saint monicaThe name “Monica” is my Confirmation name. In the Catholic faith, adolescents receive the Sacrament of Confirmation where they accept responsibility for their faith, much as in the bar mitzvah or bat mitzvah ceremony for Jewish adolescents. Part of the faith formation for Confirmation is to study the lives of the saints and to select a saint to emulate, and you are given that name at Confirmation. Since I teach 8th grade, and that is the year the students at my Catholic school receive the Sacrament of Confirmation, I hear a lot of discussions about which saint each student is choosing and why. I am always fascinated by this, perhaps because we have so little say in something that is a significant part of our identity.

800px-Saint_Augustine_and_Saint_MonicaMy own Confirmation name is that of a significant saint in the Catholic Church, not just for her own worthiness, but also that of her son. Monica was born in 331 in North Africa in what is now Algeria. Upon reaching marriage age, her parents married her off to a pagan who had a violent temper. She endured his outbursts with patience. They had three children who survived infancy, the eldest being Augustine, who followed his father in his pagan ways. Monica prayed day and night for her son’s conversion, weeping many tears over him, and he not only became a Christian, he became a Doctor of the Church, the great St. Augustine of Hippo. The beautiful beachfront city, Santa Monica, is said to be named after her, with the nearby springs resembling the tears she wept for her wayward son Augustine. She is the patron saint of married women, motherhood, and widows.

saint veronicaClearly, when studying my faith and preparing for the Sacrament of Confirmation, I read about Saint Monica in my copy of Lives of the Saints edited by Rev. Hugo Hoever. WRONG. My first choice for a saint’s name was Veronica. When I presented my choice to my mother she said quite firmly, “No.” She went on to explain to me that she knew exactly why I wanted to choose Saint Veronica as my Confirmation name, because of the Archie comic books strewn about my room. She then told me to choose again and to make my choice carefully because it was the saint I wished to emulate. I was absolutely shocked that she made this connection (mostly because it was true) and went off to my room to pout.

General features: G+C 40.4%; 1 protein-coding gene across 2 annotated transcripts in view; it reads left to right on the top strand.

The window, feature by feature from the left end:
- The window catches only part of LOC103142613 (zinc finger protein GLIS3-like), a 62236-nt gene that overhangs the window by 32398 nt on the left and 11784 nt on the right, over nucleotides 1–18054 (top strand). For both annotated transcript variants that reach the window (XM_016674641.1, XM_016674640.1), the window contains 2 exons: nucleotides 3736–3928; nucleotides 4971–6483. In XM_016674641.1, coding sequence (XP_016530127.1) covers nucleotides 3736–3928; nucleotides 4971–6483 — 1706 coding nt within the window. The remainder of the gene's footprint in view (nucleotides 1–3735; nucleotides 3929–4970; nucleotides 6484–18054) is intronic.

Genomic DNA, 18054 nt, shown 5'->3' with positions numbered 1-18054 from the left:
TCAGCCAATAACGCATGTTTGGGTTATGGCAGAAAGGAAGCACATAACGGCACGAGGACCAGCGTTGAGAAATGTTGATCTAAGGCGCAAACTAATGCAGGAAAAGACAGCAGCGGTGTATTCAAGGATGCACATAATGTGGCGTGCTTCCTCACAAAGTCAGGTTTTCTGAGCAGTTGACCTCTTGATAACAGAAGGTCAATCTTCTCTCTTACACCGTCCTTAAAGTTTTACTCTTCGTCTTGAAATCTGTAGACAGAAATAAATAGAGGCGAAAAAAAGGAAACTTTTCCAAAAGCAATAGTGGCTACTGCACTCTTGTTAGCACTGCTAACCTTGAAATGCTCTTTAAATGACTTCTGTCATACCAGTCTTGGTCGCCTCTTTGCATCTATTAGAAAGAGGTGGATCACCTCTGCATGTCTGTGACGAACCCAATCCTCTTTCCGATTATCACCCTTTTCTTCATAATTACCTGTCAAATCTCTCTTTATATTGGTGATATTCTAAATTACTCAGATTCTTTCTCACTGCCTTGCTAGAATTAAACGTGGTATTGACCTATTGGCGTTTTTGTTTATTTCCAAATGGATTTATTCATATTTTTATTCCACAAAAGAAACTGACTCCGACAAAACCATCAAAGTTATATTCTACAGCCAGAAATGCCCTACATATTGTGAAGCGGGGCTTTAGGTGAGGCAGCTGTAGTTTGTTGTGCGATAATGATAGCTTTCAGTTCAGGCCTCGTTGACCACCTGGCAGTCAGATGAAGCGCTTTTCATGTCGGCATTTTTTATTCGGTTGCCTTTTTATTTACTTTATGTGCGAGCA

confirmation photoSo what is a nine-year old to do when presented with a “no” to Plan A? Naturally, Plan B was to find a saint whose name most closely resembled my first choice, and thus, after studying the table of contents of my Lives of the Saints, I came up with Saint Monica. My mother raised an eyebrow when I presented her with my second choice but allowed it.

Maddieinhospital (2)It wasn’t for years and years that I realized what a fine choice I had made in selecting Monica for my Confirmation name. I wished my whole life to become a mother, and while I made a somewhat late entry into this hallowed club, having my first child just three months before my 34th birthday, and my second child just three months from my 36th birthday, those two days are the highlights of my life. Nothing will ever compare to those first precious moments after their births, with my husband standing at my side, holding those precious little bundles.

wordleChoosing names for my daughters felt like an awesome responsibility. My husband and I had very little discussion about my older daughter’s first name, Margaret, as I had always said I would name my first daughter after my mother. When I was a little girl, my mom said I would line up my dolls on the sofa and tell her to come and meet my “babies”. I would then introduce them to her, “This is my baby Margaret. This is my baby Margaret. This is my baby Margaret.” Still, when I called to tell her the results of the sonogram at twenty weeks with my first pregnancy, and announced to her it was a girl, and that I would name her Margaret, she was surprised.